The month of March brings not only the start of spring-like weather, but also National Athletic Training Month and National Brain Injury Awareness Month. At PT Solutions, we see patients from all walks of life, from the high level athlete to the casual athlete hobbyist. No matter where you fall along that spectrum, you may be at risk of concussion. This type of brain injury is especially prevalent among athletes, so being aware of the signs (and prevention methods) is important.
The Concussion Symptoms
The signs of concussion can vary from one person to the next. Many people will experience only one of these symptoms while others may have most or all of them at one time. Symptoms include:
- Persistent headache
- Dizziness, either sporadic or consistent
- Slow motor response
- Slow verbal response
- Disorientation or confusion
- Speech issues, usually in the form of slurred words
- Lack of coordination
- Memory loss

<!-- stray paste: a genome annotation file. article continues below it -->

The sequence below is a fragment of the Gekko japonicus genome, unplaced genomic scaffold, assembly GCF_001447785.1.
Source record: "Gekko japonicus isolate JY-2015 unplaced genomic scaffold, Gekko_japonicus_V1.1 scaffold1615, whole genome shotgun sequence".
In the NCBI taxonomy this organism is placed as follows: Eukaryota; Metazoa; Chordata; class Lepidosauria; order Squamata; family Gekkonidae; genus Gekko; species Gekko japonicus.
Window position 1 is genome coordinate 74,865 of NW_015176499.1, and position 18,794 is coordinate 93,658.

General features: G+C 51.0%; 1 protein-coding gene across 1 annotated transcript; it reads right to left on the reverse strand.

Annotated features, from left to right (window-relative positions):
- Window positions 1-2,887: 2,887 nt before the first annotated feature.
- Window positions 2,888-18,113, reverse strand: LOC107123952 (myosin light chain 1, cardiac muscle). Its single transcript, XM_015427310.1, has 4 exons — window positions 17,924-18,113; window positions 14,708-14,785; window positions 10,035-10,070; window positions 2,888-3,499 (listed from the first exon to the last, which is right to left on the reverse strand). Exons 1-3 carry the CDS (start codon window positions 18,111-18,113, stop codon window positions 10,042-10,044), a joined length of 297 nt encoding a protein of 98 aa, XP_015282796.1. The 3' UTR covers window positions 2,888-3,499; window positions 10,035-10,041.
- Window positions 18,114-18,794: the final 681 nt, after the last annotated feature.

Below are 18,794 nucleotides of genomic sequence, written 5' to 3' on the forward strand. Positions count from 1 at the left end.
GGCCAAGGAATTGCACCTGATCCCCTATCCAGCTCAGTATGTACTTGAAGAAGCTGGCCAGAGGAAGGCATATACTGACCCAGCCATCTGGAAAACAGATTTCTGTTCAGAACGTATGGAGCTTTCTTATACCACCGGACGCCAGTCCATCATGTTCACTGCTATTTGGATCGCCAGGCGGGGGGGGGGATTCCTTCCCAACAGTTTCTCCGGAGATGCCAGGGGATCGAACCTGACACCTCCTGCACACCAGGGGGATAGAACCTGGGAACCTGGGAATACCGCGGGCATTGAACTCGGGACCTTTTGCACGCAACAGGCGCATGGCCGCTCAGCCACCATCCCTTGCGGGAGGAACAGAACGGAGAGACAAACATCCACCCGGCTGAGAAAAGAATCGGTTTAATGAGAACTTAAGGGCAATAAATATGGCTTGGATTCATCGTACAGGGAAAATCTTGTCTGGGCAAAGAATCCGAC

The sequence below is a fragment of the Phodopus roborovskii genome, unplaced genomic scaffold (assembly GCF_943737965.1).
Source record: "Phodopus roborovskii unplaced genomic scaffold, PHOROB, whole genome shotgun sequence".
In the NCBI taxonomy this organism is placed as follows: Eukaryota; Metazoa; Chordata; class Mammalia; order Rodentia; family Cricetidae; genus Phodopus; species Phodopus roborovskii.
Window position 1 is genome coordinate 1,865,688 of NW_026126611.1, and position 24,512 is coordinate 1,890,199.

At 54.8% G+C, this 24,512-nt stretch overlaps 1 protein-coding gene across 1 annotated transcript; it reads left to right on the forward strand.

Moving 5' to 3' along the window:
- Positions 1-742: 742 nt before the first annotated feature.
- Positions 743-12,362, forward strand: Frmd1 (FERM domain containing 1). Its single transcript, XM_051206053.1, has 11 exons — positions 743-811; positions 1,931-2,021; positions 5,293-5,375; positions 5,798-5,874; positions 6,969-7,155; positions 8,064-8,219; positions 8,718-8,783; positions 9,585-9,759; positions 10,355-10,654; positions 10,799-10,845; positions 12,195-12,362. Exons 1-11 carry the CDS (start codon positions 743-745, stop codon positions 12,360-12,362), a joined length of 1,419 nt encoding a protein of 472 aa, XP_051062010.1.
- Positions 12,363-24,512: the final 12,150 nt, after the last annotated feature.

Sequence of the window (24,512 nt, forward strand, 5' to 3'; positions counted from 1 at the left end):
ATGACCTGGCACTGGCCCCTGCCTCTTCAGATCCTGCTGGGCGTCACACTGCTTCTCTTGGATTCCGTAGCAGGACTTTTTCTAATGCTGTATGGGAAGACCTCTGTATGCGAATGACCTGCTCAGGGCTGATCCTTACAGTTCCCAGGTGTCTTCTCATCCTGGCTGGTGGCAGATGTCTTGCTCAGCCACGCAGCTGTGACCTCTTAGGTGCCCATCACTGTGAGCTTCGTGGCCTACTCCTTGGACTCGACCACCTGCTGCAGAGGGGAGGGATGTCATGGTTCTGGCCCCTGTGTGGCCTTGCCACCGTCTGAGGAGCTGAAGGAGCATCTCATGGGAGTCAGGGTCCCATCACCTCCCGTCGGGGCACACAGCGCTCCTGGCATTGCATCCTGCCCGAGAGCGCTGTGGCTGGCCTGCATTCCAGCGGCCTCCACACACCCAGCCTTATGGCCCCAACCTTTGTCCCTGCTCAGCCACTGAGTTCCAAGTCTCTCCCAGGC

- Trouble concentrating (more than is usual)
- Sleeping more than normal
The best way to prevent concussions depends upon the specific sport being played. For sports that require helmets, for example football, make sure that the helmet is worn 100 percent of the time while playing. Some players wear helmets that are not properly sized, and this can decrease the helmet’s effectiveness at preventing concussions. In fact, only around 15 to 20 percent of sports participants use helmets that fit properly. Helmets should be new or recently refurbished.
While playing, it is important that you do everything possible to avoid head contact with other players. Rules for fair play and safety should always be enforced and aggressive behavior should not be tolerated. Head-first contact is not only intensely painful, but it can also be a significant contributing factor in concussions. Wearing a mouth guard and strengthening neck and shoulder muscles may also help decrease chances of concussion. While the research is not conclusive at this time, it is certainly not harmful and could possibly be helpful.
Proper playing techniques are always important when it comes to any sport. If all the rules are followed and safety concerns are respected, the risk of concussion will naturally be significantly lower than it would otherwise be. If you suspect that an athlete may have a concussion, remove them from play and have them seen by the team’s athletic trainer or closest healthcare provider. Allowing a player back into the game before their injury is completely healed could have lifelong effects on the brain.